South Bend’s 61st police chief is the first out-of-towner to hold that position since 1939.
Ronald Teachman was sworn in this afternoon during brief ceremonies at the Sample Street station.
“You know, change is scary and there’s going to be change, there’s no question about it,” said Mayor Pete Buttigieg, (D) South Bend. “But the right change is going to make us all better off.”
While South Bend may have its share of crime problems—odds are, Chief Teachman has seen worse.
“Well, consider this, Tajikistan is the poorest and least developed of the former Soviet Union republics,” said Chief Ronald Teachman from his new office.
Teachman spent 18 months in Central Asia training police officers there, before returning to the United States in October. “But if you can imagine we planted the seeds of community policing, in the most barren soil in the former Soviet Union with very corrupt officials and a very backward police department, that’s underpaid, and understaffed, and is, by its own admission, corrupt and brutal,” Teachman said. “And to see that seed take root was most encouraging.”
So today, a Massachusetts native who last worked a half a world away became the new chief of police in South Bend.
“Anytime you change how police chiefs have been appointed, I think there tends to be a sense of anxiety of the unknown but I think that we should give the new chief the opportunity to really indicate and do what he said he’s going to do today,” said South Bend At-Large Common Council Member Karen White.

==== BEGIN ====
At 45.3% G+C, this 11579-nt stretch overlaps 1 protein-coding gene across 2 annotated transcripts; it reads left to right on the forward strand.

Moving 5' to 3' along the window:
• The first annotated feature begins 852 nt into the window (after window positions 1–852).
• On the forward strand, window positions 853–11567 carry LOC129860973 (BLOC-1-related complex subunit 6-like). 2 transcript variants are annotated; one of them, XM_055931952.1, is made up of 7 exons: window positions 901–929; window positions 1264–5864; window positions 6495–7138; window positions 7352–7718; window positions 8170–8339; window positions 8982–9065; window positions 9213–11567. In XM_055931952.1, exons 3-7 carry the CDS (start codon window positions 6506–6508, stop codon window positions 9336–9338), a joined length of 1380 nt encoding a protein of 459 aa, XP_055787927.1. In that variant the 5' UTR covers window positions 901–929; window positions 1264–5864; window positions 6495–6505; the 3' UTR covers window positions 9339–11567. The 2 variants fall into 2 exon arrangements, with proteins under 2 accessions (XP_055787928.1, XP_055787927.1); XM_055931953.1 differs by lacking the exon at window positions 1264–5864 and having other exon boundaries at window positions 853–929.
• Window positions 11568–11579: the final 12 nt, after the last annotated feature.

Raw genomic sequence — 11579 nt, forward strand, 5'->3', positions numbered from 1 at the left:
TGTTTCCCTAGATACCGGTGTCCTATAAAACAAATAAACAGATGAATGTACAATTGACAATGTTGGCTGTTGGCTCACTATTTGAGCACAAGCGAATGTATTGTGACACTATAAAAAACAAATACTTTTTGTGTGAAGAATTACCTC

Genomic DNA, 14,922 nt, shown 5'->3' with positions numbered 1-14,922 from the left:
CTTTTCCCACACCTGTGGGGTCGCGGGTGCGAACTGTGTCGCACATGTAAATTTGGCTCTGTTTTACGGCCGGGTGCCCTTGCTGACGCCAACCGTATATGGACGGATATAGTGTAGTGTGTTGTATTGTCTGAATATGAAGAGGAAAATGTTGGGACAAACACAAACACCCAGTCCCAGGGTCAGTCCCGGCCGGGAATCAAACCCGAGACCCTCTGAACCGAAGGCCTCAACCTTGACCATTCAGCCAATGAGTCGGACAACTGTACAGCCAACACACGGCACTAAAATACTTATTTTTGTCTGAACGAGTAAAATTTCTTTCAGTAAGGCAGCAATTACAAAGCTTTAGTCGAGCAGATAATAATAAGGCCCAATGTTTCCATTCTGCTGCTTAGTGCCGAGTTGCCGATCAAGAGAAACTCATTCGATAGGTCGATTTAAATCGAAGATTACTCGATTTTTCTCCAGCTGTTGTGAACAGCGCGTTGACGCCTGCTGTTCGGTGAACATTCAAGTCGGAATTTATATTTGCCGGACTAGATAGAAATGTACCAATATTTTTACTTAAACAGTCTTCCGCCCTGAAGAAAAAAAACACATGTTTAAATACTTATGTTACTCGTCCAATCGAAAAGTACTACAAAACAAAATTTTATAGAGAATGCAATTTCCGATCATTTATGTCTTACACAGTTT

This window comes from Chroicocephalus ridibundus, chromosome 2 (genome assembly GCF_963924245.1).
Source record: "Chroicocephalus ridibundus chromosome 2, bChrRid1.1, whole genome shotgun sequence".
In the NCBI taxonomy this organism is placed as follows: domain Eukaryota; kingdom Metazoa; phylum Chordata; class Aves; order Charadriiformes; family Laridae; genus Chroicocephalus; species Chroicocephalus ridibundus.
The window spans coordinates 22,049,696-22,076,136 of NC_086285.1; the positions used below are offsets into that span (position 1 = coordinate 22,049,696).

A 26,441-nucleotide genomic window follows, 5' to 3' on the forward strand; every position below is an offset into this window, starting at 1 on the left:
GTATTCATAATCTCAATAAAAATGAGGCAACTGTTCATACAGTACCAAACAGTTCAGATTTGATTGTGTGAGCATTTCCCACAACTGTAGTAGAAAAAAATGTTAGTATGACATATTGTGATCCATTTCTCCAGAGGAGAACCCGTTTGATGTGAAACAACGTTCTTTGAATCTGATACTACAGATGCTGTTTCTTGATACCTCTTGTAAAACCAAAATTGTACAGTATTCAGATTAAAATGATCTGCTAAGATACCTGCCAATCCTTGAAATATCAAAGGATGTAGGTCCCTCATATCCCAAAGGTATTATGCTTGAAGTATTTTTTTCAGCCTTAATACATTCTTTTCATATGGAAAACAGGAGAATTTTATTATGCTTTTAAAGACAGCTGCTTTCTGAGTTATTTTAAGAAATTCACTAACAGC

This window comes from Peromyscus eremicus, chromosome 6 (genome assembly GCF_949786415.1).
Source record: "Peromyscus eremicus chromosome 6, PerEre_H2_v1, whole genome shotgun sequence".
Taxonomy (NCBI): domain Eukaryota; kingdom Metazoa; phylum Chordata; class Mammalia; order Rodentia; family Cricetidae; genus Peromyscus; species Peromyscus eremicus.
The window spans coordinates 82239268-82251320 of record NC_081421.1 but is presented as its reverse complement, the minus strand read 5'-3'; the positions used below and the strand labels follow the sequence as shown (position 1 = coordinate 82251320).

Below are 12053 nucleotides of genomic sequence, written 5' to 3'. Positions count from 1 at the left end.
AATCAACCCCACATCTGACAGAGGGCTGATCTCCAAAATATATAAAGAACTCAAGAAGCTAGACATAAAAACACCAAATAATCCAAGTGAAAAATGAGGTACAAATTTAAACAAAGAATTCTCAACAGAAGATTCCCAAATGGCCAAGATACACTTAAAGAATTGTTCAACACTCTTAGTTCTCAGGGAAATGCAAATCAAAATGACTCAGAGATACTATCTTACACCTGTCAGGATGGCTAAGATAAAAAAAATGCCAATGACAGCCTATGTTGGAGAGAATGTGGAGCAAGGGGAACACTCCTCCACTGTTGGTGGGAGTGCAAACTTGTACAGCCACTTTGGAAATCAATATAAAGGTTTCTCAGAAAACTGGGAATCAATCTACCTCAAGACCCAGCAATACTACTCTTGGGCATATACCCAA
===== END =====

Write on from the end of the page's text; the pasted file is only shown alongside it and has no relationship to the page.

The main thing Teachman promised to do today was to spend a lot of time listening before he leaped.
“I think he's going to challenge us to think in new ways but he's also a listener that's one of the reasons I chose him,” said Mayor Buttigieg. “He's somebody who has a strong vision but also believes that vision has to incorporate what people have to say.”
Today Chief Teachman compared himself to a doctor who first had to consult with a patient and conduct a thorough investigation before coming up with a plan to make the patient better.
“So far, he’s off to a real good start, letting guys know I’m going to listen to you, change is going to happen, but it’s not right away and whatever it’s going to be it’s going to be for the better,” said FOP Lodge 36 President Dan Demler.